Hours: Monday through Friday, 11 a.m. to midnight Saturday and Sunday, 4 p.m. to midnight.

Atmosphere: Informal and congenial; a big appetite necessary to survive there.

Reservations: Advised during the lunch hours.

Credit Cards: Visa, Master Charge.

Special facilities: Booster chairs. Parking available. Easily accessible for persons in wheelchairs.

Angelo calls his restaurant in Silver Spring the Wayside Inn because that's where all your glorious intentions to be svelte go when you eat there - by the wayside. And that's not all. After a meal there recently, we went home with three days worth of spaghetti from a spread the Roman Legions couldn't conquer.

The arrival of the five of us - three grown-ups and two short ones - on Angelo's doorstep was purely coincidental, a second choice, made after we saw a line six-deep at the restaurant of our first choice. In the end, we felt properly smug about our find because of its above average food, deflationary prices and, as they say in the trade, its ambience.

The entrance - through a bar - is not glamorous, but in the back is a small and pleasant dining room. Children were dropping coins into a juke box, which the management, upon request, graciously consented to crank down several decibels.

I suspect that our waitress, a middle-aged woman, always keeps a full cookie jar at home for the neighborhood kids. She took good, motherly care of us and, like Angelo, seemed to equate happiness with the amount of food one consumes.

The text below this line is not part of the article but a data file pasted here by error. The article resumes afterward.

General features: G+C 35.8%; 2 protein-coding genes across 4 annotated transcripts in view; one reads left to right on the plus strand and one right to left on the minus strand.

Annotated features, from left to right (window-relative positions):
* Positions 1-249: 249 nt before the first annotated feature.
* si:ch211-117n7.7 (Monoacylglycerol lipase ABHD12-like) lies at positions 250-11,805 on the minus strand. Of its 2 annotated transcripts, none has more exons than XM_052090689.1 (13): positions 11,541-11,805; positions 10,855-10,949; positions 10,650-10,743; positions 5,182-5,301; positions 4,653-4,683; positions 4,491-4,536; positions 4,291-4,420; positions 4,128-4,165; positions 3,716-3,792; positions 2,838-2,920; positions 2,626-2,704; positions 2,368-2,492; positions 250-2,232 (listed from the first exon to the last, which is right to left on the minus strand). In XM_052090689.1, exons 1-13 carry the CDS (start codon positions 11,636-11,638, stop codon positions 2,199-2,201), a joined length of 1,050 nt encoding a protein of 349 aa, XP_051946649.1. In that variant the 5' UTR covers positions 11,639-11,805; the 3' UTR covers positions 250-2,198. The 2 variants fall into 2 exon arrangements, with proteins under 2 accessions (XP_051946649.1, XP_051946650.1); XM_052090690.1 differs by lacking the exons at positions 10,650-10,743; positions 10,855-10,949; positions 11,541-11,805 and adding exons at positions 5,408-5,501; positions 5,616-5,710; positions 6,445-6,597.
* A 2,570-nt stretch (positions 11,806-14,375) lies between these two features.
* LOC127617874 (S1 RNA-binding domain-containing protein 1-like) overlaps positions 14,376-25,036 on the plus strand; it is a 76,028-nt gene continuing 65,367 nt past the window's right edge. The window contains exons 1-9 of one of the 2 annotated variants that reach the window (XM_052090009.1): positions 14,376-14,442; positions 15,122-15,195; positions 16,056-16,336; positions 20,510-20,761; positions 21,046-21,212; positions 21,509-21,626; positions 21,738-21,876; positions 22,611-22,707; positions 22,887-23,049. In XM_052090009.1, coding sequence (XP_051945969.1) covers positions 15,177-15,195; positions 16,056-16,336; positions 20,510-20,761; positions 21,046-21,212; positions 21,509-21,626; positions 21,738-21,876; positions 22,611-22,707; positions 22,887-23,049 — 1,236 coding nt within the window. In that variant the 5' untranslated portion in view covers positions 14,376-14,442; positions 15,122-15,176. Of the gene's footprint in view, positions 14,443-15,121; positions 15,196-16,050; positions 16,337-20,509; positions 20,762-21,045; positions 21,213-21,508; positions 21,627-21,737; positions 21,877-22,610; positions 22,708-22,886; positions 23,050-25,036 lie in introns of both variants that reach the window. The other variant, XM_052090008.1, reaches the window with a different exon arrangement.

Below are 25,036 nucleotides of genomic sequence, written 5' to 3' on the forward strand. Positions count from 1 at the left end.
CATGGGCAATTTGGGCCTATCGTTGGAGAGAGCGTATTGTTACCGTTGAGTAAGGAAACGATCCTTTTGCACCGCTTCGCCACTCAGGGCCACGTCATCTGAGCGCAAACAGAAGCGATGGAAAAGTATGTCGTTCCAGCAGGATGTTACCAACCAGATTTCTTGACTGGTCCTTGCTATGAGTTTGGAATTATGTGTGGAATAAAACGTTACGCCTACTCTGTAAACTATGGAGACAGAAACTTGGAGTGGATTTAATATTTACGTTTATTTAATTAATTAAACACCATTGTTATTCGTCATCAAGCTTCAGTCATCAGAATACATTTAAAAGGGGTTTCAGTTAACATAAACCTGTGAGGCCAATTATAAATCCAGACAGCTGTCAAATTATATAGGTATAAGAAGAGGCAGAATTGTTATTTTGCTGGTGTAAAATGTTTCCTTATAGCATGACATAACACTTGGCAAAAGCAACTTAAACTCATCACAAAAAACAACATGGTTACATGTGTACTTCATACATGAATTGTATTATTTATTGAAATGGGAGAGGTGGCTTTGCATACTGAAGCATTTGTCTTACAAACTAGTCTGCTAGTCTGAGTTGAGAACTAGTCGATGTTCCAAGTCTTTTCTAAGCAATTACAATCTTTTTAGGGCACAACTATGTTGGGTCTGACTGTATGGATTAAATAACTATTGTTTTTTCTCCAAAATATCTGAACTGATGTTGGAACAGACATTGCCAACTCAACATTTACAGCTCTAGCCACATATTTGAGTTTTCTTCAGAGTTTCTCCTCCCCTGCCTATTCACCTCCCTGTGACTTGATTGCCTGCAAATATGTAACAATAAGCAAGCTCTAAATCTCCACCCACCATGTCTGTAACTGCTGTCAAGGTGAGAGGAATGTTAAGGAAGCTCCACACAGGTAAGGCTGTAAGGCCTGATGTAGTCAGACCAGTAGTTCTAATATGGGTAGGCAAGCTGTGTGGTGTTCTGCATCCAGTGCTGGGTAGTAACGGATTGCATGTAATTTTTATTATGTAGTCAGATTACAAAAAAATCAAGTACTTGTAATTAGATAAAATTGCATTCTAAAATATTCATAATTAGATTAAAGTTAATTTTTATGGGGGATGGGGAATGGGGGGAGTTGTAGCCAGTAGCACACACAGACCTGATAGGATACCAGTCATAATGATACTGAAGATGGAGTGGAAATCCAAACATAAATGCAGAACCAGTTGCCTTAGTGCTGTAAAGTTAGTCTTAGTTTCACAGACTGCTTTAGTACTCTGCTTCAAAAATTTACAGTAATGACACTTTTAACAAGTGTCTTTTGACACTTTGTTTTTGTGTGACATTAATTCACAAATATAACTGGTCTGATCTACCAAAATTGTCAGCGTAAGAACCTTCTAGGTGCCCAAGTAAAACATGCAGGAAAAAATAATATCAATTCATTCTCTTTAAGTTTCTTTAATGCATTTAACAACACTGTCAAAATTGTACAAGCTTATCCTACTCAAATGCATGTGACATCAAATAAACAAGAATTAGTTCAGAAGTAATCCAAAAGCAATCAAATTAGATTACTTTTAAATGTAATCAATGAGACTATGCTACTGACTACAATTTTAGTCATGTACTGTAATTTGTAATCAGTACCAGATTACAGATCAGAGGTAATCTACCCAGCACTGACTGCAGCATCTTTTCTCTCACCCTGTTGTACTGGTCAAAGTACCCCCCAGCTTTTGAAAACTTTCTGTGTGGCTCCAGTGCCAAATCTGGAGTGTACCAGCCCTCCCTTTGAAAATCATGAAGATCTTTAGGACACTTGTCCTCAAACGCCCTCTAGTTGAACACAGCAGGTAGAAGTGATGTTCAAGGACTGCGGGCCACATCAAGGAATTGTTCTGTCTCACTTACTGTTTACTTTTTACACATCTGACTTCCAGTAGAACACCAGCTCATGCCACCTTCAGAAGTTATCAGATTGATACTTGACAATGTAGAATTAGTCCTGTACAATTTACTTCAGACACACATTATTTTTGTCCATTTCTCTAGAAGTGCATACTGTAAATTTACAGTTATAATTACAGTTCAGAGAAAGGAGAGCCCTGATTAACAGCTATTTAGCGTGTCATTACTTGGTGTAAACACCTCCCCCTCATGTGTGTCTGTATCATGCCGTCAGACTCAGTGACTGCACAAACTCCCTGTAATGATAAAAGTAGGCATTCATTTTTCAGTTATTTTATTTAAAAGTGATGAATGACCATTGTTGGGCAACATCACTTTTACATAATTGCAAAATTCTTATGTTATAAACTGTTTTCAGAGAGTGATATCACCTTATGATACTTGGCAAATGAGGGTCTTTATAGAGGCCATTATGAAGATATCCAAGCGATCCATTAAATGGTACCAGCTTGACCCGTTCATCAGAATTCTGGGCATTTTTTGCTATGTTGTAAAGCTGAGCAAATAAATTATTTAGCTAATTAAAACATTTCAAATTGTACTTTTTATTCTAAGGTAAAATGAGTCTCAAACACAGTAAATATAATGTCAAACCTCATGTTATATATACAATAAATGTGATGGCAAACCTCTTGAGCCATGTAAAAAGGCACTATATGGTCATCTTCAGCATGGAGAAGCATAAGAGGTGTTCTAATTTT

She gave us some tips on ordering. We started with one antipasto, $3.25, for everybody. Angelo's antipasto had variety - anchovies, tuna, prosciutto and boiled ham, provolone, onions, lettuce and just about everything but chocolate chips.

Meanwhile, big garden salads and baskets of Italian bread arrived, and we began to regret having the antipasto.

My husband had chosen veal cacciatore, $6.25, several slices of meat smothered in a sauce of green peppers, fresh tomatoes, onions and herbs. Though it was veal with appeal, my husband couldn't finish it.

Our daughter and her friend dropped in from the bar, where they had found a pinball machine, to say hello and eat their spaghetti and meat sauce, $3.15. Other than their perverse objection to the fresh tomatoes in the sauce, they had kind remarks. However, they were unable to finish their spaghetti.

Angelo even got a high score for his pizza, which our friend ordered. The dough, made on the premises, was thin and crisp, just what you expected the founder of pizza had in mind when she (or he) started this business. Naturally, Angelo did not hold back on the tomato and cheese. It was only a small pizza, $2.25, but our friend couldn't finish it.

I had veal francese, $6.25, very lightly breaded veal slices cooked with butter, lemon, a touch of garlic and herbs. Truly a winner, and I finished it all.

What I hadn't noticed was the side dish of spaghetti that had somehow appeared with all this (my husband had gotten one too). It was these "side" dishes that stoked the family for a few days at home.

Angelo's offers everything from submarine and steak sandwiches, $1.95 to $2.25; to Greek salad, $3.25; to pork chops, $4.55, and a boneless strip steak, $6.75. Salad, bread and spaghetti come with the dinners.Pizzas runs as high as $5.20 for a large with everything on it. Cheesecake and assorted pies are offered for dessert, if you get that far.

Our bill for the five of us, covering wine, tip, coffee and one dessert, came to $36. Had we been forewarned of Angelo's Olympian-sized portions, the bill would have been much lower, or we could have fed another two or three families.